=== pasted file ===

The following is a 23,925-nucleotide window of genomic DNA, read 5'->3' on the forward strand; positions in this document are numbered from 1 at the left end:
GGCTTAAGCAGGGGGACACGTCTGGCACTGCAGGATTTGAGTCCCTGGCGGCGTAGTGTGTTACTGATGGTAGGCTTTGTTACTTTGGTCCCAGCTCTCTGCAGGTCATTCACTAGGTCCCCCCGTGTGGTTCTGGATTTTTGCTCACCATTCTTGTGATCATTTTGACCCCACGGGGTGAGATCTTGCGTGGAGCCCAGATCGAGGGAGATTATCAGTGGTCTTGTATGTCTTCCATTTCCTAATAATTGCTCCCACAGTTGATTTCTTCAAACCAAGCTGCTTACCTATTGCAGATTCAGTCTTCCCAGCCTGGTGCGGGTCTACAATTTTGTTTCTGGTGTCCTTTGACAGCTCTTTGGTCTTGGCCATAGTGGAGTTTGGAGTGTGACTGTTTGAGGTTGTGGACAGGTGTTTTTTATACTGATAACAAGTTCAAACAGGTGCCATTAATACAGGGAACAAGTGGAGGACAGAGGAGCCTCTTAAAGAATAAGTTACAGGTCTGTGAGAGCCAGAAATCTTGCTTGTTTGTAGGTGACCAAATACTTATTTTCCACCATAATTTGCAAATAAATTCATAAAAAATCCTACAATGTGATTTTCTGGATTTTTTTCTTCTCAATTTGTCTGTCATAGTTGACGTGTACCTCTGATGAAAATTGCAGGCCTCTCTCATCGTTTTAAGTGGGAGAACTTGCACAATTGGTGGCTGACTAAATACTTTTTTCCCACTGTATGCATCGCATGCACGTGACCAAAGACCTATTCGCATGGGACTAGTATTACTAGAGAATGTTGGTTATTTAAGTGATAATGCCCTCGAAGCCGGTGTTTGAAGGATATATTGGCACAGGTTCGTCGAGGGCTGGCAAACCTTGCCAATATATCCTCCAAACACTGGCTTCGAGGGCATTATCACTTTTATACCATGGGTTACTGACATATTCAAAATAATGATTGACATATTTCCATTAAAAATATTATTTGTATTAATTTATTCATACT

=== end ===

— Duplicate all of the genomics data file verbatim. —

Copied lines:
The following is a 23,925-nucleotide window of genomic DNA, read 5'->3' on the forward strand; positions in this document are numbered from 1 at the left end:
GGCTTAAGCAGGGGGACACGTCTGGCACTGCAGGATTTGAGTCCCTGGCGGCGTAGTGTGTTACTGATGGTAGGCTTTGTTACTTTGGTCCCAGCTCTCTGCAGGTCATTCACTAGGTCCCCCCGTGTGGTTCTGGATTTTTGCTCACCATTCTTGTGATCATTTTGACCCCACGGGGTGAGATCTTGCGTGGAGCCCAGATCGAGGGAGATTATCAGTGGTCTTGTATGTCTTCCATTTCCTAATAATTGCTCCCACAGTTGATTTCTTCAAACCAAGCTGCTTACCTATTGCAGATTCAGTCTTCCCAGCCTGGTGCGGGTCTACAATTTTGTTTCTGGTGTCCTTTGACAGCTCTTTGGTCTTGGCCATAGTGGAGTTTGGAGTGTGACTGTTTGAGGTTGTGGACAGGTGTTTTTTATACTGATAACAAGTTCAAACAGGTGCCATTAATACAGGGAACAAGTGGAGGACAGAGGAGCCTCTTAAAGAATAAGTTACAGGTCTGTGAGAGCCAGAAATCTTGCTTGTTTGTAGGTGACCAAATACTTATTTTCCACCATAATTTGCAAATAAATTCATAAAAAATCCTACAATGTGATTTTCTGGATTTTTTTCTTCTCAATTTGTCTGTCATAGTTGACGTGTACCTCTGATGAAAATTGCAGGCCTCTCTCATCGTTTTAAGTGGGAGAACTTGCACAATTGGTGGCTGACTAAATACTTTTTTCCCACTGTATGCATCGCATGCACGTGACCAAAGACCTATTCGCATGGGACTAGTATTACTAGAGAATGTTGGTTATTTAAGTGATAATGCCCTCGAAGCCGGTGTTTGAAGGATATATTGGCACAGGTTCGTCGAGGGCTGGCAAACCTTGCCAATATATCCTCCAAACACTGGCTTCGAGGGCATTATCACTTTTATACCATGGGTTACTGACATATTCAAAATAATGATTGACATATTTCCATTAAAAATATTATTTGTATTAATTTATTCATACT